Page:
Every Sector Gets Boon from USMCA
Agriculture and food processing in America feeds and fuels the world – and particularly North America. Over half of America’s agriculture exports are consumed by Canada and Mexico – everything from pork to powdered milk. But policies, like Canada’s discriminatory dairy supply management, have kept U.S. farmers at a disadvantage. The USMCA reduces or eliminates these types of barriers, significantly expanding market access for American farmers. USMCA also contains provisions to help ensure our farmers avoid future barriers. The agreement ensures that food safety measures are based on science, and disallows the misuse of geographic indicators that would prevent U.S. producers from using common names.
Canadian barriers to American milk and cheese
Quota and limits on Canadian imports of U.S.eggs
Canadian tariffs on poultry
Allowed discriminatory grading of U.S. wheat
No provisions on agricultural biotechnology
The International Trade Commission projects that USMCA will increase U.S. agricultural exports by $2.2 billion. Find more information on the benefits of the USMCA from the U.S. Department of Agriculture.
Digital Products and Services were largely nonexistent in 1994 when NAFTA was ratified. Trading software, streaming songs and selling goods online are now staples of a modern life, but until USMCA there hasn’t been a uniform agreement on how to handle those exchanges across borders. The new agreement’s digital trade chapter will prohibit duties on products distributed electronically—like movies, video games and songs) and limit costly data localization mandates.
A report from the Internet Association found that digital trade supports more than 1.4 million U.S. jobs and that those jobs are spread across industries like agriculture, manufacturing and retails—not just technology.
“Digital trade is how small mom-and-pop shops across America are able to become global exporters with the click of a button.”—Internet Association Chief Economist Christopher Hooton
“…[USMCA] supports America’s innovation by reducing barriers to digital trade, preventing discrimination of America’s online payment platforms and eliminating technical barriers to trade.” —President and CEO of the Consumer Technology Association Gary Shapiro
Manufacturing in America supports more than 12 million jobs. More than 2 million of those jobs and more than 43,000 businesses across the country depend on exports to Canada and Mexico.
The U.S. auto manufacturing industry will particularly benefit from USMCA’s innovative provisions. The agreement levels the playing field for American workers by providing greater incentives to source goods and materials in the United States and North America. According to the U.S. Trade Representative, USMCA will also add 76,000 new automotive jobs and $34 billion in investments over five years.
“USMCA’s requirements are estimated to increase U.S. production of automotive parts and employment in the sector…” –U.S. International Trade Commission report
Small Business in America accounted for nearly half of private sector employment in 2016. USMCA is the first trade agreement with a chapter dedicated to small and medium-sized businesses.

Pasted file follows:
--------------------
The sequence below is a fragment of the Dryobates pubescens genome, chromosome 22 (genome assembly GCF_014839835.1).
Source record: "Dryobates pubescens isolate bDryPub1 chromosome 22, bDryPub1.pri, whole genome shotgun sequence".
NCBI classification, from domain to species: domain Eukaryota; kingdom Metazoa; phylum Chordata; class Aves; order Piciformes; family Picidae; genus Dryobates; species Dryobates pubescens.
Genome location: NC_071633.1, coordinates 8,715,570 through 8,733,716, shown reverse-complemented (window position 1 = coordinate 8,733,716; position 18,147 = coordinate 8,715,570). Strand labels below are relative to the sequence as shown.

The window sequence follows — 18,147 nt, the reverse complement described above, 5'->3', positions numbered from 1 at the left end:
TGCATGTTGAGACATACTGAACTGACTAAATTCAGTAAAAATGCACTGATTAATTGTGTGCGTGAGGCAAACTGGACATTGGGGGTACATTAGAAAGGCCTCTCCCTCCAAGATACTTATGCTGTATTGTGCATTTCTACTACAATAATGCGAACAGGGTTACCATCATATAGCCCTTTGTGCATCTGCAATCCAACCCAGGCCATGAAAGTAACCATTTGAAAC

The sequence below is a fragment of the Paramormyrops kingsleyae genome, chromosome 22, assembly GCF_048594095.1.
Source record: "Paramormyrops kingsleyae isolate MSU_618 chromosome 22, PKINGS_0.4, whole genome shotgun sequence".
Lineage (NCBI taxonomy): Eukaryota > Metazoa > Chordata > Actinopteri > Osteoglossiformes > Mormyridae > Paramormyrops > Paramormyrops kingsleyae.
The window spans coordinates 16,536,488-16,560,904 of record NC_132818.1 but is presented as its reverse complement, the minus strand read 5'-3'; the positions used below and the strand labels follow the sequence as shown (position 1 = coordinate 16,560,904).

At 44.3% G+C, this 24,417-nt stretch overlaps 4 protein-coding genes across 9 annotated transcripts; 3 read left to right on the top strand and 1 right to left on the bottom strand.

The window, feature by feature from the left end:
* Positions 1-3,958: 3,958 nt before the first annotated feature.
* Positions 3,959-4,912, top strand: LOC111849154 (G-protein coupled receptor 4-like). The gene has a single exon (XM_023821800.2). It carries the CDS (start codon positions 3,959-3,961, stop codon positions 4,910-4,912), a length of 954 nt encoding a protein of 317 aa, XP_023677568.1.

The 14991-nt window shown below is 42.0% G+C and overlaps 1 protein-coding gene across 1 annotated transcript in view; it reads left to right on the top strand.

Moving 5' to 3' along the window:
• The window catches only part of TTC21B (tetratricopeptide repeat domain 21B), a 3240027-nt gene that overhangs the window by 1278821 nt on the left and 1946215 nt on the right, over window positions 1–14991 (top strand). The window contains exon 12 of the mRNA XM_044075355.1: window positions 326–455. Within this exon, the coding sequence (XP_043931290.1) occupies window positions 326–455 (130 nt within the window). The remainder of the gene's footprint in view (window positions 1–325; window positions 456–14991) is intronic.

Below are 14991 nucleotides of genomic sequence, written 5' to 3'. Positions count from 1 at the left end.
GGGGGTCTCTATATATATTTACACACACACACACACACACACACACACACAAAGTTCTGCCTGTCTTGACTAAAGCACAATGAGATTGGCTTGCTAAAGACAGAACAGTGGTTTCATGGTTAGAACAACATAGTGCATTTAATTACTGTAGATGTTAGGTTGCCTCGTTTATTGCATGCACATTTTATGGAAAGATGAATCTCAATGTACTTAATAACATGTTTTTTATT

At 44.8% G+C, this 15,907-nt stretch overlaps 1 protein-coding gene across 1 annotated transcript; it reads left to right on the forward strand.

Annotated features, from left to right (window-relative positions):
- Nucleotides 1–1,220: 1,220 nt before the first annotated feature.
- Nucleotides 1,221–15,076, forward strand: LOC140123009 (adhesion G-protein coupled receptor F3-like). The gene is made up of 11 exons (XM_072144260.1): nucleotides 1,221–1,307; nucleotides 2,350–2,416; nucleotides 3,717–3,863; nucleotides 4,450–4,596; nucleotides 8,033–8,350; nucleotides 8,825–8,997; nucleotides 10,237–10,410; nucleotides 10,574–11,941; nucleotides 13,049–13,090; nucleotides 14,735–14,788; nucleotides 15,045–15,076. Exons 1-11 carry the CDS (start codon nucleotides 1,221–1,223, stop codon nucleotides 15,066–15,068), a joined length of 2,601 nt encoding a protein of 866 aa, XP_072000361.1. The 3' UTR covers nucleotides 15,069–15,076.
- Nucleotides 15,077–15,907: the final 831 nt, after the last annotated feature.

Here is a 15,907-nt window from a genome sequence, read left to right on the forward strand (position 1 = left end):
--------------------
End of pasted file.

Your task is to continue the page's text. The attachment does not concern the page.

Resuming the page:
The U.S. Chamber of Commerce says that 98% of American exporters are small or medium-sized businesses. Canada and Mexico are the top two export destinations for U.S. small business. According to the United States Trade Representative, they sent $51 billion in goods to Canada and $76 billion in goods to Mexico in 2016.
For small businesses, the USMCA will:
• Cut red tape and simplify the customs process
• Eliminate old requirements that businesses open a foreign office
• Establish a new committee to expand opportunities for small business to sell goods internationally
• Facilitate e-commerce and the shipment of small, lower-value consumer goods
Energy exports and imports with Canada alone represented $92 billion in trade in 2017. Canada and Mexico took in more than half of all U.S. energy exports in 2018. Mexico is also now the biggest export market for American LNG and in the top five export markets for American-made oil and gas equipment.
The USMCA will protect the zero-tariff treatment of energy products in North America, while enhancing stability and predictability for further investment and development.
According to industry groups, the efficient energy trade cemented by the USMCA will:
· Continue supporting more than 10 million U.S. jobs;
· Make energy more affordable for consumers;
· Bring North America closer to energy self-sufficiency.
Renewable fuels will also benefit from USMCA, which will also maintain zero-tariffs on grain products like ethanol.
Intellectual Property protections are key to supporting American innovation, which is a fundamental driver across the U.S. economy. The USMCA includes new rules that promote U.S. exports of IP-intensive products and services to Canada and Mexico, by:
· Providing for 10 years of data protection for biologic medicines, bringing Canada and Mexico into closer alignment with U.S. law;
· Requiring 10 years of data protection for agricultural chemicals (instead of the 5 years provided for in NAFTA);
· Requiring strong protections for trade secrets, including against misappropriation by state-owned enterprises;
· Requiring criminal penalties for camcording protected work like movies;
· Requiring a minimum of 15 years of protection for industrial design (instead of the 10 years provided for in NAFTA).
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